I recently read the book, "1945," by Robert Conroy. I've always been a reader of military history, particularly that pertaining to the second world war. Another genre that I enjoy is "alternative history," probably made most popular by Harry Turtledove, with his "The Guns of the South," and "World at War."
Many of you may know that, by the summer of 1945, the war in Europe was over, and the war in the Pacific Theater was drawing closer to its inevitable conclusion. The military might of the Empire of Japan, particularly it's navy, had been mostly depleted. Yet still, as the armed forces of the United States and her allies won victory after bloody victory, the forces of Japan continued to furiously fight back, using suicide attacks with aircraft, submarines, and surface vessels. Plans were being made in Washington DC to implement "Operation Coronet," the invasion of the Japanese home islands. By most accounts, such an operation would have cost the lives of as many as a half million additional American lives, and even more Japanese lives, including civilians. In August of that year, the dropping of the atomic bombs on Hiroshima and Nagasaki, led Japan's Emperor Hirohito to persuade his military leaders to accept surrender. Many reports indicate that there were some in Japan's military who would have preferred to continue fighting, regardless of the cost. There are accounts of an attempted coup, which would have involved kidnapping Hirohito, and continuing the war.
Robert Conroy's "1945," is an alternative history novel that speculates what might have happened had this attempted coup succeeded only hours after Japan had already announced her surrender. Conroy switches his point of view from chapter to chapter, so the reader can see the thought processes of Japanese and American generals, admirals, statesmen and political leaders, as well as those who were fighting on the front lines. He describes the difficulties faced by an American public exhilerated by the end of a terrible war, only to be suddenly faced with the harsh reality of its continuation, even escalation. American servicemen in Europe, preparing to leave that continent and return home, are suddenly ordered to cross the world and fight yet another fierce enemy.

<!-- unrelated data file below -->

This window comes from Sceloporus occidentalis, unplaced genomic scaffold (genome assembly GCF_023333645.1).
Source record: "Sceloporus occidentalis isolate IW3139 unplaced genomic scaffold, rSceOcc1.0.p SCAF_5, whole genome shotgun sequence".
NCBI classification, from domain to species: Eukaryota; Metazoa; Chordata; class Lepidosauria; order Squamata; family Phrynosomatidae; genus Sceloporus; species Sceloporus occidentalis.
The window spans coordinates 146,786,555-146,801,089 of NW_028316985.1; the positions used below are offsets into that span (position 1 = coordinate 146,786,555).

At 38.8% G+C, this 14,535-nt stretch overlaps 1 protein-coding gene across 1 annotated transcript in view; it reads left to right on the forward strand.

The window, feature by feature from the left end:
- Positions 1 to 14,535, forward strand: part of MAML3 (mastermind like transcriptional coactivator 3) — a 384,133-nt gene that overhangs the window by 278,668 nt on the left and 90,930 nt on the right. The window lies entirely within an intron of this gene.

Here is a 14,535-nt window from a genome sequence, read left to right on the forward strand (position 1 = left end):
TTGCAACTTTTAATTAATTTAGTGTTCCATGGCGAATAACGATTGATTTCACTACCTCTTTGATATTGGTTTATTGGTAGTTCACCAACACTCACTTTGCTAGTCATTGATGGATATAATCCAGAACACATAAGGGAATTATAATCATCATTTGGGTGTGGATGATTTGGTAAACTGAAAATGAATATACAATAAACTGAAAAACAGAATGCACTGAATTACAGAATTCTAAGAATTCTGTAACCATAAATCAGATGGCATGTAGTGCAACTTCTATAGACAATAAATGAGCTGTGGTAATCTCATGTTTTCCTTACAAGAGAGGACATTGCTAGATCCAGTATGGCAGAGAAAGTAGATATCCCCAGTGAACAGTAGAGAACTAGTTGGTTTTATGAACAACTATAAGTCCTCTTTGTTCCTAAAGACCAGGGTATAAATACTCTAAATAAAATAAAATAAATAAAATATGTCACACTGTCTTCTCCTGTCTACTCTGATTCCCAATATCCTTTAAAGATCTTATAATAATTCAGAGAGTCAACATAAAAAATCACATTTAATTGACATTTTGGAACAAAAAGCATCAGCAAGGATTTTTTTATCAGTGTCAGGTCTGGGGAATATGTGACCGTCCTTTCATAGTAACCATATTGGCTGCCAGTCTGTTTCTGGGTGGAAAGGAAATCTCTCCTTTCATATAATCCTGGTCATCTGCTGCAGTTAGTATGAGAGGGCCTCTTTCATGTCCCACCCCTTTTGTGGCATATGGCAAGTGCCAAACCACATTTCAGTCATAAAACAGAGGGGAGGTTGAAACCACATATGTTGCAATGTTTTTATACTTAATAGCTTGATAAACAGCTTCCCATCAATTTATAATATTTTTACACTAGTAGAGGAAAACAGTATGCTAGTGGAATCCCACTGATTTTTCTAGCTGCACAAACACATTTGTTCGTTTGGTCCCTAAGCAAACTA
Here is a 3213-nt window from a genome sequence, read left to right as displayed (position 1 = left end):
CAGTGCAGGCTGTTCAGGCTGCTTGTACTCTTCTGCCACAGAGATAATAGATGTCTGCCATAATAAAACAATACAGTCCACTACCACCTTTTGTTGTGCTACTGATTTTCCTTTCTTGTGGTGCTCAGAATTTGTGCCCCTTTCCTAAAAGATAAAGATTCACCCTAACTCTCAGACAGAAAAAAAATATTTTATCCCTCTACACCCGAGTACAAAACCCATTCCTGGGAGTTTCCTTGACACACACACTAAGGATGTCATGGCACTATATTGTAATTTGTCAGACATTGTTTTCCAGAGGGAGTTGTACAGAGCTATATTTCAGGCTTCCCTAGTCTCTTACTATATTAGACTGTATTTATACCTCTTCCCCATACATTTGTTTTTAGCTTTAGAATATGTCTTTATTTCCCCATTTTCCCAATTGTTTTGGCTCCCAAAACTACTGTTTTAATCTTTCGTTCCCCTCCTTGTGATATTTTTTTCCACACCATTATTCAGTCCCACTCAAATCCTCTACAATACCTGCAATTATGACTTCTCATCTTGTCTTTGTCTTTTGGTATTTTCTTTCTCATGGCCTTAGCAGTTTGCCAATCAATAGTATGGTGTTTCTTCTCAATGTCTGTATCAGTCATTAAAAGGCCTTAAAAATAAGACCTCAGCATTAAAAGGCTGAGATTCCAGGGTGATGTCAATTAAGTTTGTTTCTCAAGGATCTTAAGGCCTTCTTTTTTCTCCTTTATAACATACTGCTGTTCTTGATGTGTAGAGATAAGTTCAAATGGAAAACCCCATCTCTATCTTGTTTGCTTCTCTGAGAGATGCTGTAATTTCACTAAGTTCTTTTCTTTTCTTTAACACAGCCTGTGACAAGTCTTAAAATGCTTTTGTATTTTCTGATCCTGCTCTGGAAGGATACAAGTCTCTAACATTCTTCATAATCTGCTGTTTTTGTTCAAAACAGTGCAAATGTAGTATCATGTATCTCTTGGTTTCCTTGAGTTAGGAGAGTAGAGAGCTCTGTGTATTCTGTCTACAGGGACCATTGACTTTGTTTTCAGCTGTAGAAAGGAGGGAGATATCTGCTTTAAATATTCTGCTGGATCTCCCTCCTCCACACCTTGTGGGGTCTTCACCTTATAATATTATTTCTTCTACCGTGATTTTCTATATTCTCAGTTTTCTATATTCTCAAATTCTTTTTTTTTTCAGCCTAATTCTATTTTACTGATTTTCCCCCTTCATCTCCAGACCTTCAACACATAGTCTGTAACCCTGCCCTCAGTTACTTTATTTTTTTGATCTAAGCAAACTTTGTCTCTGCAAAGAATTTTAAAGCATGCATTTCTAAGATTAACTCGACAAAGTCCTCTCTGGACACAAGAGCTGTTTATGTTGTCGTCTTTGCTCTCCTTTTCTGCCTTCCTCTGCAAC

An unexpected side effect of the war's continuation was the dynamic concerning the Soviet Union, which declared war on Japan day's before her unconditional surrender. In Conroy's story, the Soviets see this as an opportunity to witness the weakening of the U.S. military, which they perceived as a threat to their expansion efforts. The Soviets also use the invasion as a chance to intervene in China, which was fractured between the Nationalist forces of Chiang Kai Shek, and the communist revolutionaries, led by Mao Tse Tung.
I found "1945" to be an enjoyable read. I appreciated the changing viewpoints, which were easy to follow, although I felt the chapters were a bit short. The book is interlaced with fictional characters and historical figures, such as President Truman, Emperor Hirohito, and military leaders such as Douglas MacArthur, Omar Bradley, Chester Nimitz and Anami. I enjoyed it so much, in fact, that I have now started reading Conroy's "1942," which postulates what could have happened if the Japanese navy had launched another follow up attack on Pearl Harbor in December, 1941, further crippling America's armed forces in the Pacific. So far, I'm finding it to be every bit as thought provoking as "1945."
"1945" was shelved in the science fiction/fantasy section of the Barnes & Noble that I frequent.
Happy slappy reading!
Basso for hire
"What if...?" 1945, by Robert Conroy
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